Monsters University (2013)

Monster University (2013)

School and university… they’re formative institutions for many people. You get an education, make friends, and the more liberally-inclined would say they “find out who they really are”. I guess it’s a better place to “find yourself” than on a beach in Thailand though, which is where so many middle class 21 year olds from the UK will tell you. Seeing films set in universities or schools is nothing new; it’s been done time and time again. I think Hollywood actually gave me an impression of what to expect from university: girls, beer and hijinks. Not all of it came true, and I never saw a single red cup at a house party. That seems to be very US-centric… thanks for that American Pie! But the current film doesn’t bring up beer… it’s a kids’ film after all. But it does (scratch on) girls and hijinks… Yes, Monsters University has rolled onto campus, but is it the class clown or is it going to graduate magna cum laude?

Monster University (2013)

First… can I just dwell on the title? Does it bug anyone else that it doesn’t have an apostrophe in there? Shouldn’t it be Monsters’ University? I guess I can let it slip though, and someone will probably enlighten me as to why it shouldn’t be in there. I’m sure they wouldn’t have let that slip! Anyway, Monsters University is the prequel to 2001’s hugely successful Monsters Inc. – yes, that’s a 12 year gap between instalments in the series. Luckily, Disney Pixar have a great DVD / streaming market, because the target audience this film is aimed at is far too young to even have been alive when the first film came out. I’m not sure why there was such a delay in this happening!

Thankfully though, we see the original cast return: namely John Goodman as the voice of Sully (big, blue and furry) and Billy Crystal as Mike (small, green and eyeball-y), plus a whole host of other favourites that fans will recognise from Monsters Inc. Essentially, Monsters University goes back to Uni (who’d have guessed that?!), where Mike is the geeky try-hard student of scaring, who isn’t actually scary, whilst Sully is the cocky, “I don’t need to learn” type that is scary… but can’t apply himself. Mike and Sully turn into rivals, but are kicked out of university… the only way they can get back? To join the house of OK (Oozma Kappa) – a group of monsters that are going no-where. They’re the outcasts – the bottom rung of society. Only by joining OK can they enter the Scare Games… their one chance to get back into their course… but can they work together?

Monster University (2013)

So, you can probably figure out how the plot’s going to play out, as it’s a bit contrived and obvious. But as is the case with so many movies aimed at the younger demographic, that’s to be expected. What’s also expected in these types of movies is humour – both for the kids and for the adults in the audience. This is what’s made Pixar such a gold standard over the past two decades… but Monsters University doesn’t quite hit all the high notes it should do in this regard. The screening I was in had the perfect split of kids and older audience members, but laughter was at a bare minimum… from both demographics. Normally, I’d expect the children to be laughing at this type of movie, but you can only imagine that some of the laughs were lost owing to the setting for the movie: university. No pre-teen kid will have much of an idea of what university entails. It’d have been wiser to set this Monsters instalment in school – a concept that could be latched upon by kids and adults.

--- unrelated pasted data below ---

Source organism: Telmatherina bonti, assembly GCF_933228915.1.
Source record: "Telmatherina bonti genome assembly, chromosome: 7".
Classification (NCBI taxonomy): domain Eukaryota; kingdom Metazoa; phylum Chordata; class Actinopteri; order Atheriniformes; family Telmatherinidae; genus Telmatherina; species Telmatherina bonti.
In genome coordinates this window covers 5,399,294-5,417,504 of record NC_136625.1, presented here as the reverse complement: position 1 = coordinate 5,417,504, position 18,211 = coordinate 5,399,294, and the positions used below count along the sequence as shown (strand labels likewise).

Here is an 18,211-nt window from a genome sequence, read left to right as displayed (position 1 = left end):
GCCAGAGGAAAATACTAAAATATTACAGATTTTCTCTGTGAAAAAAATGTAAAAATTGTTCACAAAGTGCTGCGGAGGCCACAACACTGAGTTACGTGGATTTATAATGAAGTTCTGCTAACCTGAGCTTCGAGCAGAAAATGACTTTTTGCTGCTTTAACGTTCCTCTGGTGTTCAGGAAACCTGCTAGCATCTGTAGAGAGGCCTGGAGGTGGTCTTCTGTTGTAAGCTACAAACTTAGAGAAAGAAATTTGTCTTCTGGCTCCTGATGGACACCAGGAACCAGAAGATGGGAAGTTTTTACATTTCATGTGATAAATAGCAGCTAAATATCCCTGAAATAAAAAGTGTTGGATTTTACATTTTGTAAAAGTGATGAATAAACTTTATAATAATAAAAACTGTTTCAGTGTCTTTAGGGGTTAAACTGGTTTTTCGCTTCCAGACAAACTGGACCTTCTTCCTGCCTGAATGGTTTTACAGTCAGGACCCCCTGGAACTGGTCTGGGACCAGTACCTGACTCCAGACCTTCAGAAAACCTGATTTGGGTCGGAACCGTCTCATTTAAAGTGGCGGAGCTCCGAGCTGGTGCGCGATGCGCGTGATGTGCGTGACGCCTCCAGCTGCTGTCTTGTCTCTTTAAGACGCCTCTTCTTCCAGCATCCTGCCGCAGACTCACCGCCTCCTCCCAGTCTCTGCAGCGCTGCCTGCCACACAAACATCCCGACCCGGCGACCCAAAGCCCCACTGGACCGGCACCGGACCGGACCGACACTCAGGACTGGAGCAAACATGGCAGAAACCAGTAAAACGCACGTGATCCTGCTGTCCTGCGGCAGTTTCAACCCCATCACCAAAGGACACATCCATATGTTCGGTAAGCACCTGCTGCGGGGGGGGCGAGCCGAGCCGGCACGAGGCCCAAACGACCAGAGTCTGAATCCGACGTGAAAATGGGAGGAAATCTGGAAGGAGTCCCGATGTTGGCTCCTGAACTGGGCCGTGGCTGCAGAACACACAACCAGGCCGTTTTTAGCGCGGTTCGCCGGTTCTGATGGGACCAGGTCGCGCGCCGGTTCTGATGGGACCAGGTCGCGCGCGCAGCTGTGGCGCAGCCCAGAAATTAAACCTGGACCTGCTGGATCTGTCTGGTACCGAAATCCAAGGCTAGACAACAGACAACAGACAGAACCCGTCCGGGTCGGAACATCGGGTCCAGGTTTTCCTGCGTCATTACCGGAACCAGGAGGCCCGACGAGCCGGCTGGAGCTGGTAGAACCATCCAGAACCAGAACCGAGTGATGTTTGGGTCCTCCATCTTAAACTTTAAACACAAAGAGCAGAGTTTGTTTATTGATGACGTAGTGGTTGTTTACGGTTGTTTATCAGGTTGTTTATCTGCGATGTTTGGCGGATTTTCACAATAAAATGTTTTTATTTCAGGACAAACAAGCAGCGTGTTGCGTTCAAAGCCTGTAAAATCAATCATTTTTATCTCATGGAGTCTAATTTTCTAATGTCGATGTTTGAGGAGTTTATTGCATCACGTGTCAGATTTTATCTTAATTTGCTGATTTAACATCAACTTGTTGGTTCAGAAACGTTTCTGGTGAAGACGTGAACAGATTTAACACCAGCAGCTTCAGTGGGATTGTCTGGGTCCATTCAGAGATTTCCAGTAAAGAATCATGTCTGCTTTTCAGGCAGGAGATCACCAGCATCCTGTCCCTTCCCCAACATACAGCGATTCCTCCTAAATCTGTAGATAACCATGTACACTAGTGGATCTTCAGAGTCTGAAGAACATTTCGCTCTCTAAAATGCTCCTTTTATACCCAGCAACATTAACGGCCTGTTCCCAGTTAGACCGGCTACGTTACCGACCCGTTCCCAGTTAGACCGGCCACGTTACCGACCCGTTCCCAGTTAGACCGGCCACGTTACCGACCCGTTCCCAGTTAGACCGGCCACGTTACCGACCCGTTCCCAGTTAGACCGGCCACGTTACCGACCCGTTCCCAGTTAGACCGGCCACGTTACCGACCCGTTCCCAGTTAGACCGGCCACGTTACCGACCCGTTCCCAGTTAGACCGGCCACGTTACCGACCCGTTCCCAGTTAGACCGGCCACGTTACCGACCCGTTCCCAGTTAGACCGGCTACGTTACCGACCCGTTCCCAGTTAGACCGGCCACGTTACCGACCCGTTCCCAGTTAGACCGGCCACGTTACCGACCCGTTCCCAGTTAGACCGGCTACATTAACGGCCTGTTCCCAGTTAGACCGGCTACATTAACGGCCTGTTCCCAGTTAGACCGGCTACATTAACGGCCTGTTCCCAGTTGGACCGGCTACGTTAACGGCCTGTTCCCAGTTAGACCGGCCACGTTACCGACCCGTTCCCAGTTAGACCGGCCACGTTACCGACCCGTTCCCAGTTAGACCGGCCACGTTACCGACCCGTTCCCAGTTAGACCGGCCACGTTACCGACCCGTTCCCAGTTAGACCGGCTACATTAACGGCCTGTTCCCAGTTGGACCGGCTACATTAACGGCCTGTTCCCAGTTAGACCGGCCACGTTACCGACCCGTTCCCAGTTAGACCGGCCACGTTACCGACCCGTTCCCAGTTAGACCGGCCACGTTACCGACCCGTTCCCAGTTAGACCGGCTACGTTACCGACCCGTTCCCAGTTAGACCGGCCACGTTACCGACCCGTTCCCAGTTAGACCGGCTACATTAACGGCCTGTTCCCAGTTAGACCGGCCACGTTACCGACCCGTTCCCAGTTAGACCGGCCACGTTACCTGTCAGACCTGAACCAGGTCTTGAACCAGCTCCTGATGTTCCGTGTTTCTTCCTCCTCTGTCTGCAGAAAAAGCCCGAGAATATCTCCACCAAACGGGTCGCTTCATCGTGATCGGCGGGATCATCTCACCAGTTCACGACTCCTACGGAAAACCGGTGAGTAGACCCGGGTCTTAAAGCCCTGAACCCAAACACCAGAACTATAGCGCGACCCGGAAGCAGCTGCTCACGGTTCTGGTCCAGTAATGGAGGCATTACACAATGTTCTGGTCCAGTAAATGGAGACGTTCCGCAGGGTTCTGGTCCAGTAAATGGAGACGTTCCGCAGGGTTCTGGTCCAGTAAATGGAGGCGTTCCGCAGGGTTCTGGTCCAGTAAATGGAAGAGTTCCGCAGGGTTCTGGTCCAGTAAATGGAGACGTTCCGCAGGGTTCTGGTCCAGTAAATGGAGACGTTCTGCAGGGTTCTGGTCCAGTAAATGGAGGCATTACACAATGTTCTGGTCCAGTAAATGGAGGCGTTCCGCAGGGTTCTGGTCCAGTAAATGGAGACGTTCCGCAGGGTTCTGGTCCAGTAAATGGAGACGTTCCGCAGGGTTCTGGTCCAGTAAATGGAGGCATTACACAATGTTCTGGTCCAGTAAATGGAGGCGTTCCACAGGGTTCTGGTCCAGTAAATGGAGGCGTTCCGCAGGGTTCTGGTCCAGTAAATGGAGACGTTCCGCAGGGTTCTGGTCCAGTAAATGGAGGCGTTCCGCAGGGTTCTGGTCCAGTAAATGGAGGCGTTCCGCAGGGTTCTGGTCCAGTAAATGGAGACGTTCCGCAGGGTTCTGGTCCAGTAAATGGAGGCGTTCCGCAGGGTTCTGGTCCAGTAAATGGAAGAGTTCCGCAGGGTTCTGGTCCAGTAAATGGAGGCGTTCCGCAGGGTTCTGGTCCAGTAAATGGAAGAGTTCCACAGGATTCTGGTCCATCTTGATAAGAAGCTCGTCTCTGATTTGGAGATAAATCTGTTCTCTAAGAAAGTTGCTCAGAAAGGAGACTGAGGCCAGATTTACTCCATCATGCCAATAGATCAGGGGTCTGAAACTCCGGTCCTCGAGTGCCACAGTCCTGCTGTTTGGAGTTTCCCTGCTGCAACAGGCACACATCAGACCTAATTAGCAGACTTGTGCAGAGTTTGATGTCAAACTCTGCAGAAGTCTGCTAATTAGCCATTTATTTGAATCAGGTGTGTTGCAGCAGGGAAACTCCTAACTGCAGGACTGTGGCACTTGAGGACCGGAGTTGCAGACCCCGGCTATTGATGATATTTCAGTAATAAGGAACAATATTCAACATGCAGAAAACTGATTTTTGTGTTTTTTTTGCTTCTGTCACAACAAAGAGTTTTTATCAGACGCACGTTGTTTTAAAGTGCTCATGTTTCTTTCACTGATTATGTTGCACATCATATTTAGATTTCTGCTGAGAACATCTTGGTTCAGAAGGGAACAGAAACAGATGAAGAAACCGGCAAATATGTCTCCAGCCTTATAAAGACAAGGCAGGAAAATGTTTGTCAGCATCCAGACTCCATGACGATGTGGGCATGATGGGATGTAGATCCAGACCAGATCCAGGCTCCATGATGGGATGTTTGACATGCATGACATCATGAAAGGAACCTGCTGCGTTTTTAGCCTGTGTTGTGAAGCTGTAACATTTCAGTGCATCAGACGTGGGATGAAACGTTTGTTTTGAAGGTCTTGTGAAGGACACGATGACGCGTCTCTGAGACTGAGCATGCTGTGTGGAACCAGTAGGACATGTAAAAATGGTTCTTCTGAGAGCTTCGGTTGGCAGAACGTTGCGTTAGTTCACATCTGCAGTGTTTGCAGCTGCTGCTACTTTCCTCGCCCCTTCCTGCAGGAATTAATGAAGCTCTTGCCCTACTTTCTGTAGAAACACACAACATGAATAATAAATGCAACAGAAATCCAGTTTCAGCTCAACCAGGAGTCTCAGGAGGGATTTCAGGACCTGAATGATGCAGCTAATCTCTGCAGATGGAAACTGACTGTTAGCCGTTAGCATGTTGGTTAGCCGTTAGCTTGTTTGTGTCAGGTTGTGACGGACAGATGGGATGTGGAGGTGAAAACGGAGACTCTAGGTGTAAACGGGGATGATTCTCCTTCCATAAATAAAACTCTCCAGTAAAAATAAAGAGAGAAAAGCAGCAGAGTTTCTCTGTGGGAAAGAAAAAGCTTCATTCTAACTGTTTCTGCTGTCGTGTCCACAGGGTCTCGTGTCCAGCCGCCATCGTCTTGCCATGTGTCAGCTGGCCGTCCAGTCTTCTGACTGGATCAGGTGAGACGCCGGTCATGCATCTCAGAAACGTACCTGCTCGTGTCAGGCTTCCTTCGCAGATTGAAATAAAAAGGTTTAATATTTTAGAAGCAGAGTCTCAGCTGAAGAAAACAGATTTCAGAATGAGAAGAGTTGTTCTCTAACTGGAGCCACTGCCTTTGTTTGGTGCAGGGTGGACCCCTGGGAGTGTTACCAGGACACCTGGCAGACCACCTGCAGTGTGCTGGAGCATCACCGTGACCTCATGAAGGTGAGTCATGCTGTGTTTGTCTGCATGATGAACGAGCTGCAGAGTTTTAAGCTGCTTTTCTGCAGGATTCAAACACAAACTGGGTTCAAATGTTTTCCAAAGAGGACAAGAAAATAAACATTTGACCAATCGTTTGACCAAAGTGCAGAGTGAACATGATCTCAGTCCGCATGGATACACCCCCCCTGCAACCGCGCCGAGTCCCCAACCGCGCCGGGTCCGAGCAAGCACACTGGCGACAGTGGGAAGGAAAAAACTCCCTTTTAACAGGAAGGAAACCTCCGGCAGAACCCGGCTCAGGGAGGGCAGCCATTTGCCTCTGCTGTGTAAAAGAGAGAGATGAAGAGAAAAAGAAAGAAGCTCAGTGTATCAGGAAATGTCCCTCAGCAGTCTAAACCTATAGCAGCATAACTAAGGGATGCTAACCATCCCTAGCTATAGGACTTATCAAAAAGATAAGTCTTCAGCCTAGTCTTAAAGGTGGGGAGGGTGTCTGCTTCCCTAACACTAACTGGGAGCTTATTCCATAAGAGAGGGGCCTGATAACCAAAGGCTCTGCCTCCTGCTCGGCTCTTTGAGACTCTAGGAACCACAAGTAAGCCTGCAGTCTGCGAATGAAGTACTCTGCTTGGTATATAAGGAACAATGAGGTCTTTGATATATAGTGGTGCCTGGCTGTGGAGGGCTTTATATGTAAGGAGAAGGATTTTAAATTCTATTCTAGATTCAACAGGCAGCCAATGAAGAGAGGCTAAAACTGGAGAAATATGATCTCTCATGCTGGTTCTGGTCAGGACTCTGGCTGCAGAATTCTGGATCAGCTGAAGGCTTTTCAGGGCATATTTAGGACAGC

Then again, the university setting didn’t elicit copious laughs from the older audience either. In all honesty, the script just wasn’t that funny. Endearing? Yes. Funny? No. I don’t expect belly laughs, but I do expect a wry smile to creep over my face quite frequently, but it was sadly lacking. Don’t get me wrong here – I enjoyed the movie and the runtime evaporated in no time, but I didn’t get the series of laughs that I was expecting from a movie like this.

Monster University (2013)

What I did enjoy were the gorgeous visuals we’ve come to expect and the colourful supporting cast that rounded out the Monsters University world. It all came together well and made the world “pop” – something that Pixar has always been quite adept at achieving. As previously stated, the plot was quite formulaic and the laughs weren’t ten-a-penny, but the film itself? A success… even if it wasn’t quite the big bombastic return of Sully and Mike that I was expecting.

Monsters University enriches the world set forth in Monsters Inc. and contains a lot of fan service in terms of cameos and “origin stories”. Whilst it seemed to miss the mark with the audience I was viewing with, it nevertheless maintained a fun, upbeat vibe that had me compelled from beginning to end. It may not be Pixar’s finest film to date, but it’s another solid entry in their catalogue. Besides, sometimes it’s just good to spend time with old friends yet again. So long as they’re not Cars… or Planes

So whilst Monsters University isn’t a new American Pie 2 in the way it portrays university, it hits a lot of the right notes. Sure, we have no beer pong, no foul language and no sex with pies, but we get the right vibe from it all. Although having said that, I’d like to have seen how the characters would have coped if you’d merged the two aforementioned franchises. Would Stifler pick on little Mike? Would Sully assume the role of Oz the star lacrosse player? And just how would the film deal with the thorny issue of “exotic” magazines? Stay tuned for Monsters Go Wild

Phage Factor:

3.5 Star

The Incredible Burt Wonderstone (2013)

The Incredible Burt Wonderstone (2013)